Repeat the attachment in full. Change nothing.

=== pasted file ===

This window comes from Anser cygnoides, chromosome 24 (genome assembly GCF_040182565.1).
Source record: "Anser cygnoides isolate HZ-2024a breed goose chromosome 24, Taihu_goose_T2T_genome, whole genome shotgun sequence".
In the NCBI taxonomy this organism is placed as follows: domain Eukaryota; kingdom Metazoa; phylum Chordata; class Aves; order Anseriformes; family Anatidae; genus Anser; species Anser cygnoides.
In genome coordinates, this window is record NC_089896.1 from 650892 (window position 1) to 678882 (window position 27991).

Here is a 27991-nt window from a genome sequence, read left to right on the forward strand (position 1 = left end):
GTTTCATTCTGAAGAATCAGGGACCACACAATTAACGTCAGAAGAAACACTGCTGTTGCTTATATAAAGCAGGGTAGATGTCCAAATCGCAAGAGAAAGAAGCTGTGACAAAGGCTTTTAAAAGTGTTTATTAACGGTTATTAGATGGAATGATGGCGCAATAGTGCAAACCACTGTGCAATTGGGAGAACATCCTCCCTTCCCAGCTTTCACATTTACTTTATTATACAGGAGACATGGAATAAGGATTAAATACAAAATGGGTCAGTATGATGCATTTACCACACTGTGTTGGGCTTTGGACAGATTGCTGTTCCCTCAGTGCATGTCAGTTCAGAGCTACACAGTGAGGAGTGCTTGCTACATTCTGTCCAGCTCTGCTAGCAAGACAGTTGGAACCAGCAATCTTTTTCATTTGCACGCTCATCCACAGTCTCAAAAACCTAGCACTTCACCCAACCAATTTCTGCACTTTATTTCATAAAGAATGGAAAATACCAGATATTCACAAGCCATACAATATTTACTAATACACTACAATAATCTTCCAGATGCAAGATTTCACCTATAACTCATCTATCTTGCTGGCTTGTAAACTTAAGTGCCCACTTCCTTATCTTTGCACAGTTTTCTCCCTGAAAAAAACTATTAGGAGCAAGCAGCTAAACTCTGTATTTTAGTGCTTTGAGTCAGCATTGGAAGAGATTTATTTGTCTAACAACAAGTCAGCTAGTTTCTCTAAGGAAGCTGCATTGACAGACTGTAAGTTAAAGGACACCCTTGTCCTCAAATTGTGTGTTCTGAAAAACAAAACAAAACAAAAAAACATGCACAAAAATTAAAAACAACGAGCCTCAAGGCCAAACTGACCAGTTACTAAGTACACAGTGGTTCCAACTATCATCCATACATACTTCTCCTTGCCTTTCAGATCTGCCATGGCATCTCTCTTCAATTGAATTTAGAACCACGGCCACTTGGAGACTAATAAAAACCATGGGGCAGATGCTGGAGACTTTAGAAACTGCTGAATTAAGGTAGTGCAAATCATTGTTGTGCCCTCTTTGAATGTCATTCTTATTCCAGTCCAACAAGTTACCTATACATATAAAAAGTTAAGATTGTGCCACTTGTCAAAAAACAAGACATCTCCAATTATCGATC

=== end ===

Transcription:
This window comes from Anser cygnoides, chromosome 24 (genome assembly GCF_040182565.1).
Source record: "Anser cygnoides isolate HZ-2024a breed goose chromosome 24, Taihu_goose_T2T_genome, whole genome shotgun sequence".
In the NCBI taxonomy this organism is placed as follows: domain Eukaryota; kingdom Metazoa; phylum Chordata; class Aves; order Anseriformes; family Anatidae; genus Anser; species Anser cygnoides.
In genome coordinates, this window is record NC_089896.1 from 650892 (window position 1) to 678882 (window position 27991).

Here is a 27991-nt window from a genome sequence, read left to right on the forward strand (position 1 = left end):
GTTTCATTCTGAAGAATCAGGGACCACACAATTAACGTCAGAAGAAACACTGCTGTTGCTTATATAAAGCAGGGTAGATGTCCAAATCGCAAGAGAAAGAAGCTGTGACAAAGGCTTTTAAAAGTGTTTATTAACGGTTATTAGATGGAATGATGGCGCAATAGTGCAAACCACTGTGCAATTGGGAGAACATCCTCCCTTCCCAGCTTTCACATTTACTTTATTATACAGGAGACATGGAATAAGGATTAAATACAAAATGGGTCAGTATGATGCATTTACCACACTGTGTTGGGCTTTGGACAGATTGCTGTTCCCTCAGTGCATGTCAGTTCAGAGCTACACAGTGAGGAGTGCTTGCTACATTCTGTCCAGCTCTGCTAGCAAGACAGTTGGAACCAGCAATCTTTTTCATTTGCACGCTCATCCACAGTCTCAAAAACCTAGCACTTCACCCAACCAATTTCTGCACTTTATTTCATAAAGAATGGAAAATACCAGATATTCACAAGCCATACAATATTTACTAATACACTACAATAATCTTCCAGATGCAAGATTTCACCTATAACTCATCTATCTTGCTGGCTTGTAAACTTAAGTGCCCACTTCCTTATCTTTGCACAGTTTTCTCCCTGAAAAAAACTATTAGGAGCAAGCAGCTAAACTCTGTATTTTAGTGCTTTGAGTCAGCATTGGAAGAGATTTATTTGTCTAACAACAAGTCAGCTAGTTTCTCTAAGGAAGCTGCATTGACAGACTGTAAGTTAAAGGACACCCTTGTCCTCAAATTGTGTGTTCTGAAAAACAAAACAAAACAAAAAAACATGCACAAAAATTAAAAACAACGAGCCTCAAGGCCAAACTGACCAGTTACTAAGTACACAGTGGTTCCAACTATCATCCATACATACTTCTCCTTGCCTTTCAGATCTGCCATGGCATCTCTCTTCAATTGAATTTAGAACCACGGCCACTTGGAGACTAATAAAAACCATGGGGCAGATGCTGGAGACTTTAGAAACTGCTGAATTAAGGTAGTGCAAATCATTGTTGTGCCCTCTTTGAATGTCATTCTTATTCCAGTCCAACAAGTTACCTATACATATAAAAAGTTAAGATTGTGCCACTTGTCAAAAAACAAGACATCTCCAATTATCGATC